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Julie Mayer; Helped Shape Art Community

September 29, 1998|DEBRA CANO

Julie Mayer, a driving force behind the city's public art programs, has died. She was 52.

Mayer, an artist, died Sunday at her Anaheim home after a long battle with a rare form of cancer.

"It's a loss to the whole community," said Councilwoman Shirley McCracken. "There's certainly going to be a void."

Mayer, a small-business owner, was appointed to the Planning Commission in 1993 and served as chairwoman in 1995-96. She served on the city's Budget Advisory Commission in 1991-92.

For more than 25 years, Mayer was a tireless community volunteer. She was a member of the Anaheim Arts Council since its inception in 1977 and served as council president from 1993 to '95.

Six years ago, she founded the Anaheim Children's Festival, an arts program for young students.

"She was virtually involved in every arts project in Anaheim, and that is not an exaggeration," said friend Janet Brown, who worked with Mayer on arts projects. "She constantly fought for the cultural advancements for the city--from a City Hall gallery to sculptures and murals throughout Anaheim."

Christopher K. Jarvi, Anaheim's director of community services, recalled her involvement in promoting the city's Art in Public Places program, now in its 10th year.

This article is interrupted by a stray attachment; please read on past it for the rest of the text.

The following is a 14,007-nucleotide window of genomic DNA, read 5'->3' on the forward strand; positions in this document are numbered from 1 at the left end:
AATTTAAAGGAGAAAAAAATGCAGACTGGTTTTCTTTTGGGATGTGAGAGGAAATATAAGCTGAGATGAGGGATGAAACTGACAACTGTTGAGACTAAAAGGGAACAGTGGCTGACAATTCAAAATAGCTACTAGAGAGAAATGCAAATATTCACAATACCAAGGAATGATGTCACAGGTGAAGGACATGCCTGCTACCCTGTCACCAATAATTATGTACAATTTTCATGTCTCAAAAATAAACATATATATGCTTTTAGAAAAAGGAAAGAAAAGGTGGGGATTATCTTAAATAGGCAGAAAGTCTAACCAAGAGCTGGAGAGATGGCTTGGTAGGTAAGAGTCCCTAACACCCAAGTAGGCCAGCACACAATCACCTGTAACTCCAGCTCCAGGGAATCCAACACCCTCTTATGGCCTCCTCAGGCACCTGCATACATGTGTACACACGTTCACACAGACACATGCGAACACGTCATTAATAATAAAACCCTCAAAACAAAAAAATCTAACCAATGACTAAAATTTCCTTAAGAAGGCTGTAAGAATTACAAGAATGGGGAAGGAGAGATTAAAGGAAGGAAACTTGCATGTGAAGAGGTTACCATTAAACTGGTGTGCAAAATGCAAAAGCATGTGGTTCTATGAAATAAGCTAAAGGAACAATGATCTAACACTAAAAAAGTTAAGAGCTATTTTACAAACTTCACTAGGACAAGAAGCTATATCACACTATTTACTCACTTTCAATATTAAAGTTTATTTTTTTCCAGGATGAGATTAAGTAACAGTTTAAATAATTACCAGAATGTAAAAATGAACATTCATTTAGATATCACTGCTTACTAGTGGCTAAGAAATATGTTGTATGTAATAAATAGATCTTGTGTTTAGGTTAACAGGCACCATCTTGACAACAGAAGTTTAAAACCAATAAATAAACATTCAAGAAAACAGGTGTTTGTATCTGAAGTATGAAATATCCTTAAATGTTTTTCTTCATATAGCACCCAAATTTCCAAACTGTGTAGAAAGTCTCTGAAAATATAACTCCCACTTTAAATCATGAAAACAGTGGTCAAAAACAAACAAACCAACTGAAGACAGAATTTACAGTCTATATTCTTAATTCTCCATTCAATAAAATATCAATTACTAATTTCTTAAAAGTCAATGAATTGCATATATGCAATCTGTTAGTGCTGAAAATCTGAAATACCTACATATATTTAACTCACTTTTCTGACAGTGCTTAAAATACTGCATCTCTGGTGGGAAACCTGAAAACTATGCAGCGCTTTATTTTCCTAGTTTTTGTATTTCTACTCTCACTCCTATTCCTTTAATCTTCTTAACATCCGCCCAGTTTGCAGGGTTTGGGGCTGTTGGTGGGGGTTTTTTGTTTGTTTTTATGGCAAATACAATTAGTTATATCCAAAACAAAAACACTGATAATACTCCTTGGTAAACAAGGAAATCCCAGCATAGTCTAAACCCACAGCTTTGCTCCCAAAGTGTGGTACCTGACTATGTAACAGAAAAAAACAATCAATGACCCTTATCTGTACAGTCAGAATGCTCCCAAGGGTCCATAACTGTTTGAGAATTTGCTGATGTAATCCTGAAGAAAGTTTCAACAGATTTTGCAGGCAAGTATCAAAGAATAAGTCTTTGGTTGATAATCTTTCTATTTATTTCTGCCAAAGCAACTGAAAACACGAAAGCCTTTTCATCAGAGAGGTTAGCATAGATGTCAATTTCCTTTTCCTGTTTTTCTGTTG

"Her real love was with the arts, particularly public art, and she has done a lot to improve the quality of life in the city of Anaheim," Jarvi said. "She had a wonderful spirit and love for the community--and it came out in the work that she did."

Mayer also worked for the city, hired as an arts-and-crafts instructor in 1977. In 1980, she became director at Oak Canyon Nature Center, where she worked until January 1983.

Most recently, Mayer served as exhibits supervisor for the Orange County Fair & Exposition Center in Costa Mesa.

In 1995, she received a Volunteers of Distinction Award, given by the Times Orange County, for her work in the arts.

On Thursday, the first Julie Mayer Art Award, expected to be annual, will be presented at the Anaheim Arts Council's annual Art in Public Places awards ceremony.

Mayer was born in Oceanside and moved to Anaheim in 1952, graduating from Anaheim High School. She is survived by daughters Melissa Heyne and Carrie Bailey, both of Anaheim; newborn grandson Ryan Jackson Bailey; brother Doug Cook of Fullerton; sister Kristina Johnson, of Anaheim; and parents Ervin G. and Lois B. Cook of Garden Grove.

In lieu of flowers, donations may be mailed to Anaheim Children's Festival, in care of Anaheim Arts Council, P.O. Box 1364, Anaheim, Calif. 92805.

Services are pending.

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